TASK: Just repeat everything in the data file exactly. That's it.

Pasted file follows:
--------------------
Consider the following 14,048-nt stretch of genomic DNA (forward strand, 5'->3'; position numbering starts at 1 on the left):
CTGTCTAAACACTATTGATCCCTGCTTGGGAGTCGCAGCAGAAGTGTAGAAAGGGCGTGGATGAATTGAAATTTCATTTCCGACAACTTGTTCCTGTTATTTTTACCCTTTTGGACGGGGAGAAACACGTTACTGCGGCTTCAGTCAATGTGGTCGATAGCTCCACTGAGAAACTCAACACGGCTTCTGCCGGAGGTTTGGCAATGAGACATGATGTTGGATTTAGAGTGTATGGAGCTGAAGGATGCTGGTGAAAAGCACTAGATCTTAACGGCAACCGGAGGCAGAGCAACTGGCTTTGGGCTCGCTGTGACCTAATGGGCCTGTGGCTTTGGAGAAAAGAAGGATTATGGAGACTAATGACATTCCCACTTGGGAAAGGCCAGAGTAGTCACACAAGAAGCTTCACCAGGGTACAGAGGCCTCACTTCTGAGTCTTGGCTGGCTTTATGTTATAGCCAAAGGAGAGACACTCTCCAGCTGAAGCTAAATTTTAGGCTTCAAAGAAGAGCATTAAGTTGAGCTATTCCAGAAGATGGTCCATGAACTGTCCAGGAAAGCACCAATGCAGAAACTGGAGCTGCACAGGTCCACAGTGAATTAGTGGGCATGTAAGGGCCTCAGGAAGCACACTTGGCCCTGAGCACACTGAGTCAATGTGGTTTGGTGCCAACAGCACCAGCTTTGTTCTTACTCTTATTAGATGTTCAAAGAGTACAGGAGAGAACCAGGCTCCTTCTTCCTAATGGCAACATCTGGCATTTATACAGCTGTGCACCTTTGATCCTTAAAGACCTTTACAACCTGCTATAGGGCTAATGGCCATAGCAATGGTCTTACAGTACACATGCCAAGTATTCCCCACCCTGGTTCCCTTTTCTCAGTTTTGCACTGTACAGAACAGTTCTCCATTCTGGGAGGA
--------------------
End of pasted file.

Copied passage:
Consider the following 14,048-nt stretch of genomic DNA (forward strand, 5'->3'; position numbering starts at 1 on the left):
CTGTCTAAACACTATTGATCCCTGCTTGGGAGTCGCAGCAGAAGTGTAGAAAGGGCGTGGATGAATTGAAATTTCATTTCCGACAACTTGTTCCTGTTATTTTTACCCTTTTGGACGGGGAGAAACACGTTACTGCGGCTTCAGTCAATGTGGTCGATAGCTCCACTGAGAAACTCAACACGGCTTCTGCCGGAGGTTTGGCAATGAGACATGATGTTGGATTTAGAGTGTATGGAGCTGAAGGATGCTGGTGAAAAGCACTAGATCTTAACGGCAACCGGAGGCAGAGCAACTGGCTTTGGGCTCGCTGTGACCTAATGGGCCTGTGGCTTTGGAGAAAAGAAGGATTATGGAGACTAATGACATTCCCACTTGGGAAAGGCCAGAGTAGTCACACAAGAAGCTTCACCAGGGTACAGAGGCCTCACTTCTGAGTCTTGGCTGGCTTTATGTTATAGCCAAAGGAGAGACACTCTCCAGCTGAAGCTAAATTTTAGGCTTCAAAGAAGAGCATTAAGTTGAGCTATTCCAGAAGATGGTCCATGAACTGTCCAGGAAAGCACCAATGCAGAAACTGGAGCTGCACAGGTCCACAGTGAATTAGTGGGCATGTAAGGGCCTCAGGAAGCACACTTGGCCCTGAGCACACTGAGTCAATGTGGTTTGGTGCCAACAGCACCAGCTTTGTTCTTACTCTTATTAGATGTTCAAAGAGTACAGGAGAGAACCAGGCTCCTTCTTCCTAATGGCAACATCTGGCATTTATACAGCTGTGCACCTTTGATCCTTAAAGACCTTTACAACCTGCTATAGGGCTAATGGCCATAGCAATGGTCTTACAGTACACATGCCAAGTATTCCCCACCCTGGTTCCCTTTTCTCAGTTTTGCACTGTACAGAACAGTTCTCCATTCTGGGAGGA